Dot-com job cuts continue to decrease, with the number falling to 824 in April, which is nearly half of the 1,549 reported in March, according to outplacement firm Challenger, Gray and Christmas.
The year-to-year comparison is even more dramatic. In March 2001, 9,533 dot-com workers lost jobs and 17,554 more joined the list the next month. Pink slips were given to 3,845 workers in the first four months of this year, compared with 51,564 by the end of April 2001. But the smaller numbers don't mean the picture is rosier for dot-coms in general.
"If you can't find paying customers, you can't stay in business--dot-com or not," says John Challenger, who heads up the firm. "We're in the midst of the next phase of the dot-com era," in which many companies have been weeded out, and "certain companies have found the pockets where online seems to work--like Amazon, eBay, and Travelocity."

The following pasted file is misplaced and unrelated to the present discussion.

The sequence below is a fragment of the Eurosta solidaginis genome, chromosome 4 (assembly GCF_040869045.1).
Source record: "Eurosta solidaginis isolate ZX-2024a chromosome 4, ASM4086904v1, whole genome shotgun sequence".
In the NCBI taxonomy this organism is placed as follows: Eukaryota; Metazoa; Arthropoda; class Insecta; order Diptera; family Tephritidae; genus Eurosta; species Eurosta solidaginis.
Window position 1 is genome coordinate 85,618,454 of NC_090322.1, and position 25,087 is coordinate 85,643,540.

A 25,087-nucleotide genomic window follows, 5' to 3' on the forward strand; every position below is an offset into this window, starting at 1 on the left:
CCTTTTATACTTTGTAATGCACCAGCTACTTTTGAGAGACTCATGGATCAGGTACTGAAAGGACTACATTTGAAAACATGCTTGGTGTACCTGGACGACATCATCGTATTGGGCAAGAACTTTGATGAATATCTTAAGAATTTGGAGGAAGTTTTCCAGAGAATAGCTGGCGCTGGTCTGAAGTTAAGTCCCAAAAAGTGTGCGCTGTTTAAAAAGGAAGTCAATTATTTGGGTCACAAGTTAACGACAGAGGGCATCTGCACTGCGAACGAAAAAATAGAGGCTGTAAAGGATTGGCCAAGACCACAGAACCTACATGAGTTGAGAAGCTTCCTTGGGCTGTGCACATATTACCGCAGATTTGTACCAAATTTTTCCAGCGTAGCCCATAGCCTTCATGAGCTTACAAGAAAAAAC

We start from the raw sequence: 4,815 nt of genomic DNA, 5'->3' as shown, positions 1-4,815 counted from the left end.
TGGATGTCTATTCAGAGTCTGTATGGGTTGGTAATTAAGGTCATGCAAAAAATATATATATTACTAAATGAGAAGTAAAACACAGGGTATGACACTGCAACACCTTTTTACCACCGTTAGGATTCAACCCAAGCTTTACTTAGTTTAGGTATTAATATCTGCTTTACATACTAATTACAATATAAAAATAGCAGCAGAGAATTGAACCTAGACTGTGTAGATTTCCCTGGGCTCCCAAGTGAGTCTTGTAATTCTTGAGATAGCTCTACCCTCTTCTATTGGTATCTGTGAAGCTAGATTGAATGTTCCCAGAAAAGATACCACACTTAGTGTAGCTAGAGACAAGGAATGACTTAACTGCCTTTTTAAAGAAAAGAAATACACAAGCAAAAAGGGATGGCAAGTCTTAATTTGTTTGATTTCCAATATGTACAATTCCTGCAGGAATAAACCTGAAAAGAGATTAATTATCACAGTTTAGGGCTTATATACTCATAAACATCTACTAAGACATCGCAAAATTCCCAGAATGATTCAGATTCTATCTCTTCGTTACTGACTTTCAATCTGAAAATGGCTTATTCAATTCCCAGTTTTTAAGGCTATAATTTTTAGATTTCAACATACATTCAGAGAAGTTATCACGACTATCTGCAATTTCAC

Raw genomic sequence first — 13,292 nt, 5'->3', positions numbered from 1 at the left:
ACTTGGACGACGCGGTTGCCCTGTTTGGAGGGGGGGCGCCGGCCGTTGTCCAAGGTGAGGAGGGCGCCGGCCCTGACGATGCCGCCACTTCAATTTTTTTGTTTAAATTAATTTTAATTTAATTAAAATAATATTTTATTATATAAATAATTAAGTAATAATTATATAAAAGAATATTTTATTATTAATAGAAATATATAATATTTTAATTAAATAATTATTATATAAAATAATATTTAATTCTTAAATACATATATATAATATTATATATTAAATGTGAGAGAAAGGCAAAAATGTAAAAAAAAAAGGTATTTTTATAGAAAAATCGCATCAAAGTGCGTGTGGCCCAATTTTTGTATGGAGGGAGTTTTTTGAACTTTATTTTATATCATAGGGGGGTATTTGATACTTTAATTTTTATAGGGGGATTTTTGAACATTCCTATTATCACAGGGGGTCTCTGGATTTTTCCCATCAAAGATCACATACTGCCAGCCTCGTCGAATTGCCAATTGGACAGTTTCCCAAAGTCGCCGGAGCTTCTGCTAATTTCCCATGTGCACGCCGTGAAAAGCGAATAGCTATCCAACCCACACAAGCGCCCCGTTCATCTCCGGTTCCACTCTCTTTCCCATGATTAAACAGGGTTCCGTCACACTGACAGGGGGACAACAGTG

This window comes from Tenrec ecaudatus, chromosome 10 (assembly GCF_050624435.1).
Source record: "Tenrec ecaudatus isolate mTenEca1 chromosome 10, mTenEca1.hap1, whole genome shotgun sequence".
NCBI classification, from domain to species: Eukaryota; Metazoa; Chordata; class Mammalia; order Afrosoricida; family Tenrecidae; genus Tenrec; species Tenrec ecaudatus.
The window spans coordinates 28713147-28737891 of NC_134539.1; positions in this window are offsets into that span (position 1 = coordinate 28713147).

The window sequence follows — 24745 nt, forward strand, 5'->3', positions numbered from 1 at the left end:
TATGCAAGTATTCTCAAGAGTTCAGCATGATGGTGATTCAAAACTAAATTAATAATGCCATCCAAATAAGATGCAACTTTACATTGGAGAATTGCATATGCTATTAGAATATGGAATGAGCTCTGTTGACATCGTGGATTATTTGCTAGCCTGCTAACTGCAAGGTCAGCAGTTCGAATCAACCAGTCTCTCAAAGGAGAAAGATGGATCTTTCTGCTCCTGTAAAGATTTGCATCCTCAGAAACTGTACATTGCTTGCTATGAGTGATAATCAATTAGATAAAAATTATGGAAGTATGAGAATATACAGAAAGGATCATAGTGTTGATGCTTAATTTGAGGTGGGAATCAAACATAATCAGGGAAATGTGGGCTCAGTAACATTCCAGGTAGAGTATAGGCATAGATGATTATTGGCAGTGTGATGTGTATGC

Some who lost jobs in the fourth quarter as part of the fallout of Sept. 11 are considering taking a hiatus to spend more time with family as the emotional effect of the attacks continues. But will taking time off hurt how they're perceived by hiring managers?
Not necessarily, says Beverly Lieberman, president of Halbrecht Lieberman Associates, a recruiting firm for senior-level IT professionals. Taking a hiatus in summer won't hurt, especially for people who have skills that are in high demand. "By the end of summer, maybe [the job outlook] will improve."
But what about those who've been searching for a long time and are worried about how that will look on their resumés? "What will matter most is the kind of company you've been laid off from," she says. "If it's a major company, you may be suspect--but if it's a dot-com, the assumption is that you've just had bad luck."